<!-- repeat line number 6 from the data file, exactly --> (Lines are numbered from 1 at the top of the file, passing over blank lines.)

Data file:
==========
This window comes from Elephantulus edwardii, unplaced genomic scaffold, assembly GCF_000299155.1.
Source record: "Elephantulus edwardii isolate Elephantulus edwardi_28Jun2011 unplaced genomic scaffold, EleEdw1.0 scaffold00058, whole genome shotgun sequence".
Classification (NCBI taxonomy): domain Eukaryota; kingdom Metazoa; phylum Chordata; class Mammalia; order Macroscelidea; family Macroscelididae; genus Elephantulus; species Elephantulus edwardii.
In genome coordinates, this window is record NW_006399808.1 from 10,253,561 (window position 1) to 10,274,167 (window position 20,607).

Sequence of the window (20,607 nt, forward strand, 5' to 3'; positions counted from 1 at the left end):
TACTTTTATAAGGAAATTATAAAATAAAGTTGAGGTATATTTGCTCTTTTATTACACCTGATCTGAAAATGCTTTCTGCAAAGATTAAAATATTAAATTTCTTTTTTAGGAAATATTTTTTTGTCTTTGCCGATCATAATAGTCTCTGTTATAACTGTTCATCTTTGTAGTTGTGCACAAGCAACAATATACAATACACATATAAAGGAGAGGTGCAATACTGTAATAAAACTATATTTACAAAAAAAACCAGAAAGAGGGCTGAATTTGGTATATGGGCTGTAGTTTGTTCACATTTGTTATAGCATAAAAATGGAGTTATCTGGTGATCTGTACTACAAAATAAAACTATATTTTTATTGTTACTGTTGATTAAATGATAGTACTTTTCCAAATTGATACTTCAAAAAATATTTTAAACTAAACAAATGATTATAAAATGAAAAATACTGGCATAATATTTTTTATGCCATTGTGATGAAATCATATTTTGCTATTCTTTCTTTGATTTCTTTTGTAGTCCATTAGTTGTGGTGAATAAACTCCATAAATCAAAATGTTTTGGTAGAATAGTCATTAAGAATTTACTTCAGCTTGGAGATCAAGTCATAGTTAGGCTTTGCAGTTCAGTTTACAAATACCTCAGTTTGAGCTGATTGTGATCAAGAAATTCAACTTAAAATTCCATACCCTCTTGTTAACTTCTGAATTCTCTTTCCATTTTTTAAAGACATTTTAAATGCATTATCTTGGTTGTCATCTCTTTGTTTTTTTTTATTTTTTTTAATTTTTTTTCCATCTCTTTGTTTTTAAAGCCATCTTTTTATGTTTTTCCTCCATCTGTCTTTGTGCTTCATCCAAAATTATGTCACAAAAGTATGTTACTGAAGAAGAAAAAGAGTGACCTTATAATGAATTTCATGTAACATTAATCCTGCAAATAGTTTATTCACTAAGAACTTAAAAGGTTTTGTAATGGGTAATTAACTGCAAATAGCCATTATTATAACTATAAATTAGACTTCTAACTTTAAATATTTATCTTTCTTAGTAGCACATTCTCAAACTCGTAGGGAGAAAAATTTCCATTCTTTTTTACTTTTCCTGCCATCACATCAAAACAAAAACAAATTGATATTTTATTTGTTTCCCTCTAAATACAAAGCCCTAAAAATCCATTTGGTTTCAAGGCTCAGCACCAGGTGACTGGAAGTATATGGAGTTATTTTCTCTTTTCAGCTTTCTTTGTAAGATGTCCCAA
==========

TACTTTTATAAGGAAATTATAAAATAAAGTTGAGGTATATTTGCTCTTTTATTACACCTGATCTGAAAATGCTTTCTGCAAAGATTAAAATATTAAATTTCTTTTTTAGGAAATATTTTTTTGTCTTTGCCGATCATAATAGTCTCTGTTATAACTGTTCATCTTTGTAGTTGTGCACAAGCAACAATATACAATACACATATAAAGGAGAGGTGCAATACTGTAATAAAACTATATTTACAAAAAAAACCAGAAAGAGGGCTGAATTTGGTATATGGGCTGTAGTTTGTTCACATTTGTTATAGCATAAAAATGGAGTTATCTGGTGATCTGTACTACAAAATAAAACTATATTTTTATTGTTACTGTTGATTAAATGATAGTACTTTTCCAAATTGATACTTCAAAAAATATTTTAAACTAAACAAATGATTATAAAATGAAAAATACTGGCATAATATTTTTTATGCCATTGTGATGAAATCATATTTTGCTATTCTTTCTTTGATTTCTTTTGTAGTCCATTAGTTGTGGTGAATAAACTCCATAAATCAAAATGTTTTGGTAGAATAGTCATTAAGAATTTACTTCAGCTTGGAGATCAAGTCATAGTTAGGCTTTGCAGTTCAGTTTACAAATACCTCAGTTTGAGCTGATTGTGATCAAGAAATTCAACTTAAAATTCCATACCCTCTTGTTAACTTCTGAATTCTCTTTCCATTTTTTAAAGACATTTTAAATGCATTATCTTGGTTGTCATCTCTTTGTTTTTTTTTATTTTTTTTAATTTTTTTTCCATCTCTTTGTTTTTAAAGCCATCTTTTTATGTTTTTCCTCCATCTGTCTTTGTGCTTCATCCAAAATTATGTCACAAAAGTATGTTACTGAAGAAGAAAAAGAGTGACCTTATAATGAATTTCATGTAACATTAATCCTGCAAATAGTTTATTCACTAAGAACTTAAAAGGTTTTGTAATGGGTAATTAACTGCAAATAGCCATTATTATAACTATAAATTAGACTTCTAACTTTAAATATTTATCTTTCTTAGTAGCACATTCTCAAACTCGTAGGGAGAAAAATTTCCATTCTTTTTTACTTTTCCTGCCATCACATCAAAACAAAAACAAATTGATATTTTATTTGTTTCCCTCTAAATACAAAGCCCTAAAAATCCATTTGGTTTCAAGGCTCAGCACCAGGTGACTGGAAGTATATGGAGTTATTTTCTCTTTTCAGCTTTCTTTGTAAGATGTCCCAA